Wow, that was a lot longer than I thought it'd be. Basically the point is, yes, we all know why Zetterberg and Franzen's contracts were designed the way they were, but the intent isn't as blatantly obvious as Hossa's, so the Wings are unlikely to face trouble for those two contracts.
I can see the league's point to an extent...However, don't most people consider it good for the game when your superstars are staying put? To me I think leagues like the NBA are retarded because unless you're the elite of the elite you're moving from team to team every 2-3 years.
There are many more reasons why the NBA is, as you say, retarded.
The only basketball I can stand to watch is college.
when I was a kid, the NBA was my favorite sport to watch. It is unwatchable now, and I have only watched a handful of games a year since high school, 2004 playoffs notwithstanding.
yea, true. IF I watch pro basketball its about 4 minutes worth: the last two of the half and the last two of the fourth.
I've always hated the NBA because contact is not allowed. There's no such thing as a clean hit in basketball like in football or hockey. Heck there's better collisions in baseball from the catcher blocking the plate. The little contact that is allowed is about as annoying as dives in the NHL. I do agree that the college game is a lot more exciting then the NBA. Gotta love all the Cinderella George Mason type stories.
I think the ultimate punishment will be when the teams are using up 5 million of their cap space on a 39-40 year old former star player they will be unlikely to be able to get rid of. It's good for now, but I'm sure whoever is the GM of these teams with the front-loaded contracts when they near the end will be wishing the current GMs hadn't made those deals.
I'm not mad at Hossa or the Hawks for making the deal, I'm just disappointed Holland couldn't pull his usual magic for him. And I don't think that his deal was especially egregious, or violated the spirit of the rule significantly more than the Mule and Z deals, but I do understand the argument for the other side.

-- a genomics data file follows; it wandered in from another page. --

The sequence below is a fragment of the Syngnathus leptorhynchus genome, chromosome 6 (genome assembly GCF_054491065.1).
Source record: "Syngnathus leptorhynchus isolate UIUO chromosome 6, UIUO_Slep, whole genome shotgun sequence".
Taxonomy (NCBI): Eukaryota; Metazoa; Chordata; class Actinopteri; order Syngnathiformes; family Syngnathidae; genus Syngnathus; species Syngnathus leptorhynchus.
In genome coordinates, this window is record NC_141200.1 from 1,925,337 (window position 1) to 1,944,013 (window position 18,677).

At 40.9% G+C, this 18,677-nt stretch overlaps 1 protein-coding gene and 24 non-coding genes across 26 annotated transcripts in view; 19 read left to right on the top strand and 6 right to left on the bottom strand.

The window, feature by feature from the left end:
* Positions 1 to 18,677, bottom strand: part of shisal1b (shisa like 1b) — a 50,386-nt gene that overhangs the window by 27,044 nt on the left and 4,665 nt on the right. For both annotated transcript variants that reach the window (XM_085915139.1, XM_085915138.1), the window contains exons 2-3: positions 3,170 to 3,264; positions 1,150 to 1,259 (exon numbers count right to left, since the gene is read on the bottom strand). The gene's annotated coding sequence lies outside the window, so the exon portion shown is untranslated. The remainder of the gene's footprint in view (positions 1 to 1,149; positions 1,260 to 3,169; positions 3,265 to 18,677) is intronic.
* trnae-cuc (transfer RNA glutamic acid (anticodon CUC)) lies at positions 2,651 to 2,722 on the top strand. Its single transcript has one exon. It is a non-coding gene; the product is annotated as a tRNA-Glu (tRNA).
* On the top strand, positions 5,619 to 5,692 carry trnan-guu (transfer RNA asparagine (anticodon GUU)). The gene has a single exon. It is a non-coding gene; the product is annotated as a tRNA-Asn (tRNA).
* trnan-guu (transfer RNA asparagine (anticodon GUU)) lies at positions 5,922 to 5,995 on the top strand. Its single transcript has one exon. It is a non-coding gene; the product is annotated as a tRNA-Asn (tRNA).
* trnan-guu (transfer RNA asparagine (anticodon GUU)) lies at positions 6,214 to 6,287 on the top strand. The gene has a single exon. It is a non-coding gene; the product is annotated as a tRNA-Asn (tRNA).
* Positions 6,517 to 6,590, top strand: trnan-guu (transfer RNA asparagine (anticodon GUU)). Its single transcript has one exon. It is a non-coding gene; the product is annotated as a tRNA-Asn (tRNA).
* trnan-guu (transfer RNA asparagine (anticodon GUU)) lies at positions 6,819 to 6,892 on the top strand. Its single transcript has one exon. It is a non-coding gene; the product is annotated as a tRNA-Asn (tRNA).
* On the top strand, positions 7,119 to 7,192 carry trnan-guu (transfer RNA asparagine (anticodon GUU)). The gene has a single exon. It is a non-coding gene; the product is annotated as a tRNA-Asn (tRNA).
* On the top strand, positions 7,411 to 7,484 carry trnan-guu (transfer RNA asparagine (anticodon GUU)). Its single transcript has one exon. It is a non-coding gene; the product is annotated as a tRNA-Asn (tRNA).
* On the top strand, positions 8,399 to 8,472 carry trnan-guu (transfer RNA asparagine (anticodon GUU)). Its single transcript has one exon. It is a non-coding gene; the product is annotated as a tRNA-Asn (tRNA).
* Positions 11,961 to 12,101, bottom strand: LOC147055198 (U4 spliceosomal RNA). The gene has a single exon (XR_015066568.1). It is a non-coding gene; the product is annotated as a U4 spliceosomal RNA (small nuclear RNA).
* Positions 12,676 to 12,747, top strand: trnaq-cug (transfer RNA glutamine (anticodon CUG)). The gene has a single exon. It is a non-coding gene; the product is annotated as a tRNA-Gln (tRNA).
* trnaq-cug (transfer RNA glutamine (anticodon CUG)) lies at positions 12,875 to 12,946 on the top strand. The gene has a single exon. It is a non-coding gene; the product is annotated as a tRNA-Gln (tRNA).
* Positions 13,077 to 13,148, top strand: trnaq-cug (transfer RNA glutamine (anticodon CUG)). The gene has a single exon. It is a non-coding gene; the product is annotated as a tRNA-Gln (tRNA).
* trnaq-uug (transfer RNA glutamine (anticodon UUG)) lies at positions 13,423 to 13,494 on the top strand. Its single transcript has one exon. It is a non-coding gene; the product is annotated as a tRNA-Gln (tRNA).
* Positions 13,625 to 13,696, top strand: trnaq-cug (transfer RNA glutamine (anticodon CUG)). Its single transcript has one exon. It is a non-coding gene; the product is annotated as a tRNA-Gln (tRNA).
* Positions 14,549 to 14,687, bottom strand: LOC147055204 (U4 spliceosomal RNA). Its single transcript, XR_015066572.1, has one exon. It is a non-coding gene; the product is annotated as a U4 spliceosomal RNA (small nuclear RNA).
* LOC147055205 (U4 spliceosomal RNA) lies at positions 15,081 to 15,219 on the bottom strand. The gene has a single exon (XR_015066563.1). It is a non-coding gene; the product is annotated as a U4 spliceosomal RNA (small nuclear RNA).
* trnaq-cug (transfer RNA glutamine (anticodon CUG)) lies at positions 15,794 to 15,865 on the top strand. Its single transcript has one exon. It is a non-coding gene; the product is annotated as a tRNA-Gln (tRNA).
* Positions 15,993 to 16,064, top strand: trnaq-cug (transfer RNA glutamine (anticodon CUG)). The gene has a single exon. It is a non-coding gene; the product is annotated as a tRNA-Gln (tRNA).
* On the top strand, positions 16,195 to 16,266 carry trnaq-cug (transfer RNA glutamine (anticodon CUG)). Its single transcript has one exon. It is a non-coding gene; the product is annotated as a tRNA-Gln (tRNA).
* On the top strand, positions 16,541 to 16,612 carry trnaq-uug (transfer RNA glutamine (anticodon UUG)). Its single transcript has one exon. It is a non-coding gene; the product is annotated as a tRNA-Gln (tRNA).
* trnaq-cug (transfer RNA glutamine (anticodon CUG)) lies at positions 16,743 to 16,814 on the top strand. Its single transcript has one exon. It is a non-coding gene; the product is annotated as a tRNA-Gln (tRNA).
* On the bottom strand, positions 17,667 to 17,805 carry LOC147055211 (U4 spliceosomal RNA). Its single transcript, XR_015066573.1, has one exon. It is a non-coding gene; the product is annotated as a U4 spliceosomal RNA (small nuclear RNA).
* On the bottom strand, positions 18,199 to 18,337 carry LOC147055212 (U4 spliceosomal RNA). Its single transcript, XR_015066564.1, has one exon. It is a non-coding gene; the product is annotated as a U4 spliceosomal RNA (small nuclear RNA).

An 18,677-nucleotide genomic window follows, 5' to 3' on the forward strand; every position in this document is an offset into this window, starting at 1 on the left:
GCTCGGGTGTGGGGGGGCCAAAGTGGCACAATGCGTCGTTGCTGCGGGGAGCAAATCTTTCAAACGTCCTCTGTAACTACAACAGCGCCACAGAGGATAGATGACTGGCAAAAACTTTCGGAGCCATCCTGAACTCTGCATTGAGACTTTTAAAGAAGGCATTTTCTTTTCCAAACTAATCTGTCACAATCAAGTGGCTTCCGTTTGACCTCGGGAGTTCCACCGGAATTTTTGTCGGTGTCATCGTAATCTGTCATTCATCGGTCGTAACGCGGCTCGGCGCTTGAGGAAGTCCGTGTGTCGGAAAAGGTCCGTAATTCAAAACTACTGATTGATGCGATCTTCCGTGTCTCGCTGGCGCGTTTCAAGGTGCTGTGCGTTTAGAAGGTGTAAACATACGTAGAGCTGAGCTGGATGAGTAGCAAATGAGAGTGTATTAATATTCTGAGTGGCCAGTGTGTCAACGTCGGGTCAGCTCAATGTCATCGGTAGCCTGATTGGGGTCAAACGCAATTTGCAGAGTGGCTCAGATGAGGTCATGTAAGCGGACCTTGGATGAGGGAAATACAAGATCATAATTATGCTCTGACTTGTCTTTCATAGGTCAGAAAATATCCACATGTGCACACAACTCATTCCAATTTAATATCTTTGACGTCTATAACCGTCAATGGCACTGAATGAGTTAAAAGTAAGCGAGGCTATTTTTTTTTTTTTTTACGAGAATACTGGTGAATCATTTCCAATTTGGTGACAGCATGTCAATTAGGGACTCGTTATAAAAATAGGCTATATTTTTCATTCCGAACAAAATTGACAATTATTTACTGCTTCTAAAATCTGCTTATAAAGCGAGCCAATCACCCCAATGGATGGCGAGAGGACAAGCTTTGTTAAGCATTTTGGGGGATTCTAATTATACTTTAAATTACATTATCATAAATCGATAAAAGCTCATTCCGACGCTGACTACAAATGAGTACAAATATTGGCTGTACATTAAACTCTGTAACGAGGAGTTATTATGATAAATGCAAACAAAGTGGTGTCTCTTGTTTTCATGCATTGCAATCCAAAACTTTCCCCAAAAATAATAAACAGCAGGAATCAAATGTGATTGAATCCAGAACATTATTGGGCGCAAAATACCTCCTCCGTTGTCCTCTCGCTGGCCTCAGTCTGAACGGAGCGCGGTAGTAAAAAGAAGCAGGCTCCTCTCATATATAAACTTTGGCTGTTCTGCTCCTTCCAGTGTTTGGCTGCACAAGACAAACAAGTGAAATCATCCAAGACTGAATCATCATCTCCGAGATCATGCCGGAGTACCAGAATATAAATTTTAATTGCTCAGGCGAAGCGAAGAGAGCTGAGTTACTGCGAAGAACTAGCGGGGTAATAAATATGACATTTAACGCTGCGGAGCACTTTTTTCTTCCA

I always thought that averaging the cap hit wasn't much of a rule anyway. I don't know for sure, but I think the NBA and NFL salary caps just count the salary for that particular year. If anyone knows more, please explain the other rules better.
IIRC the NFL you can front load or back load contracts. They often do this for rookies I think. They make a minimal amount their first few years but the signing bonus is what makes them their cheddar... however the NFL gives better flexibility...you can renegotiate your deal so that it works better for both sides in the last couple years.
The NHL is on pretty shaky ground here. It's pretty obvious that the Franzen and Zetterberg contracts are designed to get around the cap limit. In all likelihood. those guys won't be around as soon as their cap space hit exceeds their production level, which will be before those contracts expire. There is no way that the Red Wings are going to keep those guys on the roster when they are 40 and the Wings are taking an $11 Million cap hit on guys who probably won't be scoring more than 15-20 goals. The Hossa contract is just a bit more obvious, but there is no objective measure at work here.